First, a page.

Roger Foley suffers from cerebellar ataxia, a disease that attacks the brain and muscles, and has been bedridden for six years. The 47-year-old requires continual help in order to eat, wash and sit up.
“They asked if I want an assisted death. I don’t. I was told that I would be charged $1,800 per day [for hospital care]. I have $2 million worth of bills." he told the New York Post. "Nurses here told me that I should end my life. That shocked me.”
Foley has filed a lawsuit against the Victoria Hospital London Health Sciences Centre, the health care network in London, Ontario responsible for his wellbeing.
He claims in the lawsuit that not only has there been verbal pressuring to end his life, but that hospital staff have been neglectful and manipulative in a way that is trying to push him into assisted suicide.
“Mr. Foley was told by hospital staff that he had stayed at the hospital for too long and if he did not receive self-directed funding, he should apply for assisted death as an option," the lawsuit claims.
Foley claims that, for a period of time, the hospital did not provide a Hoyer Lift or personnel to operate it. This machine is absolutely necessary to hoist him into a seated position so that he can eat, drink, and take medicine. For days at a time, he asserts that he was unable to eat and drink for days at a time, and almost died as a result.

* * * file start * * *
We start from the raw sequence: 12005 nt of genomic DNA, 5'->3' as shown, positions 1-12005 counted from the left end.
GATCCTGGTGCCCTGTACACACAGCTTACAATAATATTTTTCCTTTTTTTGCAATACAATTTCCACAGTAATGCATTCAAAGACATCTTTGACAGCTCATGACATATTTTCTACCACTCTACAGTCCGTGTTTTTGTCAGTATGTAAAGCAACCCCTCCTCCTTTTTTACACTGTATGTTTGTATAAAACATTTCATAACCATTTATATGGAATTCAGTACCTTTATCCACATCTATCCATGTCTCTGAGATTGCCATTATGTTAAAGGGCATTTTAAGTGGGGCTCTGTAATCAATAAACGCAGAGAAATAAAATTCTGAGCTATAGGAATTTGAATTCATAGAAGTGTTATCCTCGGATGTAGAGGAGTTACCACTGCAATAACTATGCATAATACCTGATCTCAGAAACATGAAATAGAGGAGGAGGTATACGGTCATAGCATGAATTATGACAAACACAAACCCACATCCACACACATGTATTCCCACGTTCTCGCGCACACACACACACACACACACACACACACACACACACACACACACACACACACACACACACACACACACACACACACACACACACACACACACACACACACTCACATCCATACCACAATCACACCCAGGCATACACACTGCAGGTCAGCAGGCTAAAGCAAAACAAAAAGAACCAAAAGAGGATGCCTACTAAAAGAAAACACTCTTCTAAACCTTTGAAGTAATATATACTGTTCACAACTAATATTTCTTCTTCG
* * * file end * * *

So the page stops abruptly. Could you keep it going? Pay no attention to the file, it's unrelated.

Assisted suicide became legal in Canada in 2016, and now lead the world in medically-assisted deaths.
A hospital spokesperson stated that "if the patient does not verbally express an interest [in assisted-suicide] or changes their mind, our healthcare team will not engage in these conversations.” However, recent guidance documents given to healthcare providers state that doctors must tell eligable patients about medically-assisted deaths, as part of their duty to provide informed consent.
Marie-Claude Landry, head of Canada’s Human Rights Commission, has stated that euthanasia "cannot be the default for Canada's failure to fulfil its human rights obligation" and shares "grave concerns" about Canada's euthanasia laws having gone too far.
Human rights advocates are deeply concerned that suicide measures are being suggested to people who have other options available to them, arguing that the doctor-patient power dynamic could be seen as encouragement to patients who might not otherwise have considered it.
Foley does not want to die yet and is continuing to fight for his right to live with dignity.
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